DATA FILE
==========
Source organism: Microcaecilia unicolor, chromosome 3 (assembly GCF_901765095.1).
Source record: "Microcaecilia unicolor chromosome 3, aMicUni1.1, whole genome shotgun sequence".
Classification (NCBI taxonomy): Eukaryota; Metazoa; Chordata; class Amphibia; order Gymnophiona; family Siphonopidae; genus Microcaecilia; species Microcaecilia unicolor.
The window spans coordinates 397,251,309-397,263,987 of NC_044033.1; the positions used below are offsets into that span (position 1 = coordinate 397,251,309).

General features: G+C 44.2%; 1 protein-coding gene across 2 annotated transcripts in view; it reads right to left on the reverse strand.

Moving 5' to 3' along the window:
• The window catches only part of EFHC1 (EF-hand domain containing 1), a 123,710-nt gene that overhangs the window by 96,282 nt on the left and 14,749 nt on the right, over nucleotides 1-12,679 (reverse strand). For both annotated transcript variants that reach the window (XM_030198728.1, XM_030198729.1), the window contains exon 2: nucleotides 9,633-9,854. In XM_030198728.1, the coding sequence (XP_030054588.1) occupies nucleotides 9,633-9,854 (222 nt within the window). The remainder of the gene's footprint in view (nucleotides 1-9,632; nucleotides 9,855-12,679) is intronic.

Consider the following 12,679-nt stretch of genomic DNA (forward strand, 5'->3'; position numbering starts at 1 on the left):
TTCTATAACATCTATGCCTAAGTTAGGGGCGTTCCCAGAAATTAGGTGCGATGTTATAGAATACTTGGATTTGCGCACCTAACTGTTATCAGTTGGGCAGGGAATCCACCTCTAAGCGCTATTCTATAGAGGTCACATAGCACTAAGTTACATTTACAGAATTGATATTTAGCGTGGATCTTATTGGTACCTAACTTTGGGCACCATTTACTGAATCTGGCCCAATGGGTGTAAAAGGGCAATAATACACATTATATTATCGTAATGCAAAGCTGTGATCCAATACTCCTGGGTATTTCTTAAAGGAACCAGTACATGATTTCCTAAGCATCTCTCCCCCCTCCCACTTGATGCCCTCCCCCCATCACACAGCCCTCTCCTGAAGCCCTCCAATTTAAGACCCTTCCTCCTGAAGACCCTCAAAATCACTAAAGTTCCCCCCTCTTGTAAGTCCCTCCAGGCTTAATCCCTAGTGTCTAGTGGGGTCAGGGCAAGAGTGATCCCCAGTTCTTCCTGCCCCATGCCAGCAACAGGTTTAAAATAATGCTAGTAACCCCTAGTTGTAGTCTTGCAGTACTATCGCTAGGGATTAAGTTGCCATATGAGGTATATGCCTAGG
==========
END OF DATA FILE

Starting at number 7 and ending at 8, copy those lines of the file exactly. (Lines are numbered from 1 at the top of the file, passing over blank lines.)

• The window catches only part of EFHC1 (EF-hand domain containing 1), a 123,710-nt gene that overhangs the window by 96,282 nt on the left and 14,749 nt on the right, over nucleotides 1-12,679 (reverse strand). For both annotated transcript variants that reach the window (XM_030198728.1, XM_030198729.1), the window contains exon 2: nucleotides 9,633-9,854. In XM_030198728.1, the coding sequence (XP_030054588.1) occupies nucleotides 9,633-9,854 (222 nt within the window). The remainder of the gene's footprint in view (nucleotides 1-9,632; nucleotides 9,855-12,679) is intronic.

Consider the following 12,679-nt stretch of genomic DNA (forward strand, 5'->3'; position numbering starts at 1 on the left):